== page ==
'Passive affection' of Facebook and Twitter saves me money

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There may be few things more annoying than reading the results of yet another study in the press. The only thing more dispiriting, I guess, would be one more self-serving article about Twitter. Enough already!

Yet here's one that dares to be exponentially more pretentious by being both at once. Don't worry. I'll boil it down to the essential fact: HarvardBusiness.org reports that on Twitter, only 10% of its users account for 90% of the activity. That means only a few people are saying much at all, and everyone else is just watching.

It only confirms my big theory about social networking. Participation, in social networking terms, is not about what people put into the system. It's measured by what people take out of it. Here we have the statistical proof that people are indeed sponging up the benefits of these new systems.

I am one of them. Facebook has given me a new way to connect with the people from my past. Its gift to me is passive affection.

Like passive aggression, passive affection lets me share an emotion without actually showing it. Using Facebook, I can keep all my old friends and semi-acquaintances in a basket, pleasantly at arm's length, and I need only pluck one out for closer inspection when I feel moved to do so. They don't need to know about it when I've checked in on them. To use Twitter parlance, I follow them, meaning I stay out of their way.

I have a college friend named Millicent. (OK, you got me. That's not her real name.) I have always adored Millicent, but I'm not in great touch with her. In fact, if I were to pick up the phone and call her, the conversation would probably be a little awkward. She'd probably wonder what I wanted all of a sudden, and neither of us would be exactly sure of the proper time to politely end it. That doesn't mean I don't care about Millicent and don't want to keep up with her; it just means that she's not reach-out-and-touch-someone close anymore.

But because I can read her status updates on Facebook, I still know the big stuff that's happening in her life. I feel closer to her than ever. I love her new haircut, and I'm moderately pleased her kid has graduated from her car seat (and, better yet, I don't have to feign rapt interest if she told me about it for 10 minutes in person). Yet Millicent doesn't even know I've got my eye on her. That's passive affection.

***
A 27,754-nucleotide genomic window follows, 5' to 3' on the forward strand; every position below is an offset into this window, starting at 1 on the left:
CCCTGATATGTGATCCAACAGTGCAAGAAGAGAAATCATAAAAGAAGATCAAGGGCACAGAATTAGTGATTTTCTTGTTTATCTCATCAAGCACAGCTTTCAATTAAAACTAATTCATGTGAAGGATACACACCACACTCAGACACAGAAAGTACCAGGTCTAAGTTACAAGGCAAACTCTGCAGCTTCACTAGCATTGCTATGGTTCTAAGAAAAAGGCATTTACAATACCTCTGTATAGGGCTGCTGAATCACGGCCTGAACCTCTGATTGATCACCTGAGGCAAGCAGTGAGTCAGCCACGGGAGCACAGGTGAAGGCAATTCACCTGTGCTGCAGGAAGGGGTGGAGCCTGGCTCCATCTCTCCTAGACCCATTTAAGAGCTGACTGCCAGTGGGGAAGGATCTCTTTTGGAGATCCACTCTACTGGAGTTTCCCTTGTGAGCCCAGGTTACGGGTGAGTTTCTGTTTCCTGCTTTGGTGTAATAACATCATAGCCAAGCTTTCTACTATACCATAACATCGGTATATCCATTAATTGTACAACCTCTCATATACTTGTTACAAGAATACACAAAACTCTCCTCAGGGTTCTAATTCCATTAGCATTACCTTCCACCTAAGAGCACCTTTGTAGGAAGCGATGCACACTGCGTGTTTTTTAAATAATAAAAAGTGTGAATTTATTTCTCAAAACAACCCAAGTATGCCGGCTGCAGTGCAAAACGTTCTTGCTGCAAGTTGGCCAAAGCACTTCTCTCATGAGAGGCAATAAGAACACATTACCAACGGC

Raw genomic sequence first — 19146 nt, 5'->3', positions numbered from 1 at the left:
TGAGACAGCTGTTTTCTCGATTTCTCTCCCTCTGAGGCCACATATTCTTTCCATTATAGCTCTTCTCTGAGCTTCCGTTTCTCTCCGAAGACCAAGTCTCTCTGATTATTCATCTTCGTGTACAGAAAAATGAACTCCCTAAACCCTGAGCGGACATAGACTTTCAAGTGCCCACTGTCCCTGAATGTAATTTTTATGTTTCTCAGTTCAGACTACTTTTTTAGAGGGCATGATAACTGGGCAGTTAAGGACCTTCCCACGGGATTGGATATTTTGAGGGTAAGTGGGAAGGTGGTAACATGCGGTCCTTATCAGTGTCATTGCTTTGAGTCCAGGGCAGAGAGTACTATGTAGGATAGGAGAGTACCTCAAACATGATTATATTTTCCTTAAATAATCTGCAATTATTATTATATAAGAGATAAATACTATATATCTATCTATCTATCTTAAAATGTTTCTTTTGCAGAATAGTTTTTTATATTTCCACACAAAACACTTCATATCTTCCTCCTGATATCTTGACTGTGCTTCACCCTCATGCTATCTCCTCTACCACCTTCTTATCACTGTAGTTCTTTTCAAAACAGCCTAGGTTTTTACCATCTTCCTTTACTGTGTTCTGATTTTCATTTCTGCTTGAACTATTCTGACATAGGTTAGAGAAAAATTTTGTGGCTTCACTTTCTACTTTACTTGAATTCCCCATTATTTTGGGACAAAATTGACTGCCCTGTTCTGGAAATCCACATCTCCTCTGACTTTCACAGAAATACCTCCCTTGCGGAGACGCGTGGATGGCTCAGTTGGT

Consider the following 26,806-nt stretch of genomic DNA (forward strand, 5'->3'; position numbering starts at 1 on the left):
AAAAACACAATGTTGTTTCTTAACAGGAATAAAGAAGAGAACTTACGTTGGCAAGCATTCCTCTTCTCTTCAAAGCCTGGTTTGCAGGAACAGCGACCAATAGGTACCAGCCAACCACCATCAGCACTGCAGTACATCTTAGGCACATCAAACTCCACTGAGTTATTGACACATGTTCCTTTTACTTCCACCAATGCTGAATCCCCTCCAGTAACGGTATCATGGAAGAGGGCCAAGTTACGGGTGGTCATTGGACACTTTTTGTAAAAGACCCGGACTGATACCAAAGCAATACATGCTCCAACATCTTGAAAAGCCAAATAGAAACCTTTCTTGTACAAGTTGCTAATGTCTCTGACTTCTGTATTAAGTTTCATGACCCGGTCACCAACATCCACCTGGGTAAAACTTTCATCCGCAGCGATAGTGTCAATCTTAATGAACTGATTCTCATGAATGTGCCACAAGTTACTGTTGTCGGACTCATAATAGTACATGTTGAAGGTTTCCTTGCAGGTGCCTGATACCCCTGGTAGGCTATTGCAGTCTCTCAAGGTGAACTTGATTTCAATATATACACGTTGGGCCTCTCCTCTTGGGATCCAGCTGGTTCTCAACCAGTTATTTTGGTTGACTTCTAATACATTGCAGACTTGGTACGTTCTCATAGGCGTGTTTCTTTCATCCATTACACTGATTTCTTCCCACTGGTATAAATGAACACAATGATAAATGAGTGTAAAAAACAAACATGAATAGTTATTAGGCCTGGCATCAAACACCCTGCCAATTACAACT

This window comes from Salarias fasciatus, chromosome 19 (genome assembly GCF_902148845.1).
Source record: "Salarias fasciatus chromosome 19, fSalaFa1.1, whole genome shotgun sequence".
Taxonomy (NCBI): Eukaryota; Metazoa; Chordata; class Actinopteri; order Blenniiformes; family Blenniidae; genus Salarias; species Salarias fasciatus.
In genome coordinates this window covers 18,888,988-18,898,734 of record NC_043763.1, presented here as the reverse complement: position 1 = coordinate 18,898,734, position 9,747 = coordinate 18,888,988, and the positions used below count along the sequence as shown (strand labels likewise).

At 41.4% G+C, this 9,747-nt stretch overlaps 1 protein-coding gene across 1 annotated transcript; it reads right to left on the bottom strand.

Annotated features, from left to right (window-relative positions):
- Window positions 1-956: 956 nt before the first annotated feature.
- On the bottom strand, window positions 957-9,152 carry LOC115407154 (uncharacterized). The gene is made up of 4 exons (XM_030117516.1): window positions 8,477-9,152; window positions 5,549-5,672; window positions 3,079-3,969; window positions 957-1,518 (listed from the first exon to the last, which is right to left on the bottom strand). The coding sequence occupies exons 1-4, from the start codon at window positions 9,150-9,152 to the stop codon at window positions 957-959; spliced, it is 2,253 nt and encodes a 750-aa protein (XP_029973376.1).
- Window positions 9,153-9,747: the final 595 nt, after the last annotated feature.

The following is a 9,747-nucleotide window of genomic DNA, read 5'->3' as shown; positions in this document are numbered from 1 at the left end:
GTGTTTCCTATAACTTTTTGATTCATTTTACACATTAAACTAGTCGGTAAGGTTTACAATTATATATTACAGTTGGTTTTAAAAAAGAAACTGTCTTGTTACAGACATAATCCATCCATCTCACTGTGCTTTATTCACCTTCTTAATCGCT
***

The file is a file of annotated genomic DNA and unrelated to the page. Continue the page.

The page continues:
A normal person, meaning one living in 2004, might have spent a lot of money calling all the people he liked. That throwback might also have invested lots of time writing e-mails to fondly remembered acquaintances that, although appreciated on the receiving end, might accidentally have gone unanswered for months. Rather than putting any of my old friends in such an odd position, and risking the chance of being inadvertently insulted by a non-answer, I turn to Facebook. It's a little like stalking, except my friends have generously planted the bushes for me to hide in.

In 2004, to register my affection with the constellation of people in my life, I spent money on cards, gifts, and phone calls. But now, thanks to these two little services, I save hundreds of dollars.

These days, it's considered socially acceptable to simply honor personal milestones by pig-piling with the quick greeting on the Facebook Wall. A little tweet or a comment is all it takes to let people know I'm thinking about them, so there's no need to interrupt their dinner hour for a 20-minute phone call; the effect is the same.

Some of my friends, and I won't name names here either, even think it's all right to send fake digital Christmas presents over Facebook instead of mailing me actual, useful items, although I'm not so progressive that I find that level of symbolic detachment acceptable quite yet.

Social networking allows me to observe from afar with a sort of benign regard. I imagine it's a little like God must feel, and it's probably a sensation that's familiar to the Pope, who, it's no accident, just joined Facebook himself.

So thank you, Twitter and Facebook, for being mainstream enough for even former teachers and elderly relatives (and the Pope) to understand.

You permit me to take a step back from the people I secretly love but that I'm afraid to tell. You have allowed me to set up camp in the demilitarized zone between weirdly officious contact and abject indifference. You have enabled a WASPish disconnect, but more to the point, you have saved me money.
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